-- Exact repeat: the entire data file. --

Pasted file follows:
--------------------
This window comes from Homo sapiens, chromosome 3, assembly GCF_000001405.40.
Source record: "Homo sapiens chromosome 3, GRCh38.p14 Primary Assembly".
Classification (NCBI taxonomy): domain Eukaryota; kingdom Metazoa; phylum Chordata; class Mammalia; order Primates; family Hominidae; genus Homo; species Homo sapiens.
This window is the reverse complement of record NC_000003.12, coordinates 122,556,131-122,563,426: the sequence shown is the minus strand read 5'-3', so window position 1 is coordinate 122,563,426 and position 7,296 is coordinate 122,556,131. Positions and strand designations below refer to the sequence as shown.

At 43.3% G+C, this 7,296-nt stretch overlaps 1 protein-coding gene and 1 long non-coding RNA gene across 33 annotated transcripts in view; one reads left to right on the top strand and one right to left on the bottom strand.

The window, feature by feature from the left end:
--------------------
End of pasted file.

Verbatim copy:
This window comes from Homo sapiens, chromosome 3, assembly GCF_000001405.40.
Source record: "Homo sapiens chromosome 3, GRCh38.p14 Primary Assembly".
Classification (NCBI taxonomy): domain Eukaryota; kingdom Metazoa; phylum Chordata; class Mammalia; order Primates; family Hominidae; genus Homo; species Homo sapiens.
This window is the reverse complement of record NC_000003.12, coordinates 122,556,131-122,563,426: the sequence shown is the minus strand read 5'-3', so window position 1 is coordinate 122,563,426 and position 7,296 is coordinate 122,556,131. Positions and strand designations below refer to the sequence as shown.

At 43.3% G+C, this 7,296-nt stretch overlaps 1 protein-coding gene and 1 long non-coding RNA gene across 33 annotated transcripts in view; one reads left to right on the top strand and one right to left on the bottom strand.

The window, feature by feature from the left end: